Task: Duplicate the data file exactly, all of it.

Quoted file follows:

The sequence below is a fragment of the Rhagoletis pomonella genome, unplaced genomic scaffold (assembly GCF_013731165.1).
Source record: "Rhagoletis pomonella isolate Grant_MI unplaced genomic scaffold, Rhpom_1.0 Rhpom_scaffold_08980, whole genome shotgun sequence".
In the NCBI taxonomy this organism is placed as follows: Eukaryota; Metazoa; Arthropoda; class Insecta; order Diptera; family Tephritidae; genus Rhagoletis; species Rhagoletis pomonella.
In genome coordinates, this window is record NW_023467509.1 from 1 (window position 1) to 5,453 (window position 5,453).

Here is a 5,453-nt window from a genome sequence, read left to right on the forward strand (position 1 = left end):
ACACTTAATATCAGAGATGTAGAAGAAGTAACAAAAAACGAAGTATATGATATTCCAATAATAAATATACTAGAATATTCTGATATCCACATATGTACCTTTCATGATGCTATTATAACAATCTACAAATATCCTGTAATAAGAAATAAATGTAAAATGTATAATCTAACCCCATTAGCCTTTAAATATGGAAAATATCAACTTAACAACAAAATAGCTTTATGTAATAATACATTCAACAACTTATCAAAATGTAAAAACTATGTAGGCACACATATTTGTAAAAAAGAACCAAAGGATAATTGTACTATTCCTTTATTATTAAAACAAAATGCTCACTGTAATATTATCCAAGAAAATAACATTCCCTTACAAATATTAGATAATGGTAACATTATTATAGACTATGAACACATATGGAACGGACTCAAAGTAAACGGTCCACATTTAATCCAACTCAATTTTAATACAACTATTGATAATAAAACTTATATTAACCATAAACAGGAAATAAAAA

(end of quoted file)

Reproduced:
The sequence below is a fragment of the Rhagoletis pomonella genome, unplaced genomic scaffold (assembly GCF_013731165.1).
Source record: "Rhagoletis pomonella isolate Grant_MI unplaced genomic scaffold, Rhpom_1.0 Rhpom_scaffold_08980, whole genome shotgun sequence".
In the NCBI taxonomy this organism is placed as follows: Eukaryota; Metazoa; Arthropoda; class Insecta; order Diptera; family Tephritidae; genus Rhagoletis; species Rhagoletis pomonella.
In genome coordinates, this window is record NW_023467509.1 from 1 (window position 1) to 5,453 (window position 5,453).

Here is a 5,453-nt window from a genome sequence, read left to right on the forward strand (position 1 = left end):
ACACTTAATATCAGAGATGTAGAAGAAGTAACAAAAAACGAAGTATATGATATTCCAATAATAAATATACTAGAATATTCTGATATCCACATATGTACCTTTCATGATGCTATTATAACAATCTACAAATATCCTGTAATAAGAAATAAATGTAAAATGTATAATCTAACCCCATTAGCCTTTAAATATGGAAAATATCAACTTAACAACAAAATAGCTTTATGTAATAATACATTCAACAACTTATCAAAATGTAAAAACTATGTAGGCACACATATTTGTAAAAAAGAACCAAAGGATAATTGTACTATTCCTTTATTATTAAAACAAAATGCTCACTGTAATATTATCCAAGAAAATAACATTCCCTTACAAATATTAGATAATGGTAACATTATTATAGACTATGAACACATATGGAACGGACTCAAAGTAAACGGTCCACATTTAATCCAACTCAATTTTAATACAACTATTGATAATAAAACTTATATTAACCATAAACAGGAAATAAAAA